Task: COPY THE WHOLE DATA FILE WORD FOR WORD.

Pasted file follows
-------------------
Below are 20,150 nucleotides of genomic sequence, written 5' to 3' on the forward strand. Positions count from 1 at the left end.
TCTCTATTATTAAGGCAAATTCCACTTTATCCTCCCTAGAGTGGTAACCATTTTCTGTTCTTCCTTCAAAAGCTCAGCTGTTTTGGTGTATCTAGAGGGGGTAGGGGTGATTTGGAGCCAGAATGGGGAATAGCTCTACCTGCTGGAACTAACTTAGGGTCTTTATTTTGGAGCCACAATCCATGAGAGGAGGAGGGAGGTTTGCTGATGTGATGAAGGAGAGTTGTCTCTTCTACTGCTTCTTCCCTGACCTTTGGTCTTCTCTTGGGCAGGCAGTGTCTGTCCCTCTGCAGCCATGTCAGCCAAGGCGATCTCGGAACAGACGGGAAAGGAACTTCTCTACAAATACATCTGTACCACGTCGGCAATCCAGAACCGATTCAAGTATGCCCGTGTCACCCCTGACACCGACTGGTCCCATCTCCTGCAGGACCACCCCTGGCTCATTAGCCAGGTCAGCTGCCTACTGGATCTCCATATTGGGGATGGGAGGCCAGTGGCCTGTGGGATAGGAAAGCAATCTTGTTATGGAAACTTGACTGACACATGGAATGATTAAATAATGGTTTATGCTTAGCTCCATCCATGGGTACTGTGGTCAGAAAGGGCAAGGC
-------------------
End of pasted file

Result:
Below are 20,150 nucleotides of genomic sequence, written 5' to 3' on the forward strand. Positions count from 1 at the left end.
TCTCTATTATTAAGGCAAATTCCACTTTATCCTCCCTAGAGTGGTAACCATTTTCTGTTCTTCCTTCAAAAGCTCAGCTGTTTTGGTGTATCTAGAGGGGGTAGGGGTGATTTGGAGCCAGAATGGGGAATAGCTCTACCTGCTGGAACTAACTTAGGGTCTTTATTTTGGAGCCACAATCCATGAGAGGAGGAGGGAGGTTTGCTGATGTGATGAAGGAGAGTTGTCTCTTCTACTGCTTCTTCCCTGACCTTTGGTCTTCTCTTGGGCAGGCAGTGTCTGTCCCTCTGCAGCCATGTCAGCCAAGGCGATCTCGGAACAGACGGGAAAGGAACTTCTCTACAAATACATCTGTACCACGTCGGCAATCCAGAACCGATTCAAGTATGCCCGTGTCACCCCTGACACCGACTGGTCCCATCTCCTGCAGGACCACCCCTGGCTCATTAGCCAGGTCAGCTGCCTACTGGATCTCCATATTGGGGATGGGAGGCCAGTGGCCTGTGGGATAGGAAAGCAATCTTGTTATGGAAACTTGACTGACACATGGAATGATTAAATAATGGTTTATGCTTAGCTCCATCCATGGGTACTGTGGTCAGAAAGGGCAAGGC